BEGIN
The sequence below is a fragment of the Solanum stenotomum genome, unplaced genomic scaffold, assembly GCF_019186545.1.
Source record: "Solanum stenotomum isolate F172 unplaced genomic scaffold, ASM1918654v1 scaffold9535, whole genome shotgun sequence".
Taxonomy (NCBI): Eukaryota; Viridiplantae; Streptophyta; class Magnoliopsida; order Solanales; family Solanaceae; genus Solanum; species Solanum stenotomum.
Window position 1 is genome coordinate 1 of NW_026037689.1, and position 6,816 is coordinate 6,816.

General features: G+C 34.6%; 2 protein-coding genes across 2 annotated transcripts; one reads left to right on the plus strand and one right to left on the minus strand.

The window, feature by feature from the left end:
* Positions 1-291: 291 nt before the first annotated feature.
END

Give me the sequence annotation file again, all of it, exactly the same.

The sequence below is a fragment of the Solanum stenotomum genome, unplaced genomic scaffold, assembly GCF_019186545.1.
Source record: "Solanum stenotomum isolate F172 unplaced genomic scaffold, ASM1918654v1 scaffold9535, whole genome shotgun sequence".
Taxonomy (NCBI): Eukaryota; Viridiplantae; Streptophyta; class Magnoliopsida; order Solanales; family Solanaceae; genus Solanum; species Solanum stenotomum.
Window position 1 is genome coordinate 1 of NW_026037689.1, and position 6,816 is coordinate 6,816.

General features: G+C 34.6%; 2 protein-coding genes across 2 annotated transcripts; one reads left to right on the plus strand and one right to left on the minus strand.

The window, feature by feature from the left end:
* Positions 1-291: 291 nt before the first annotated feature.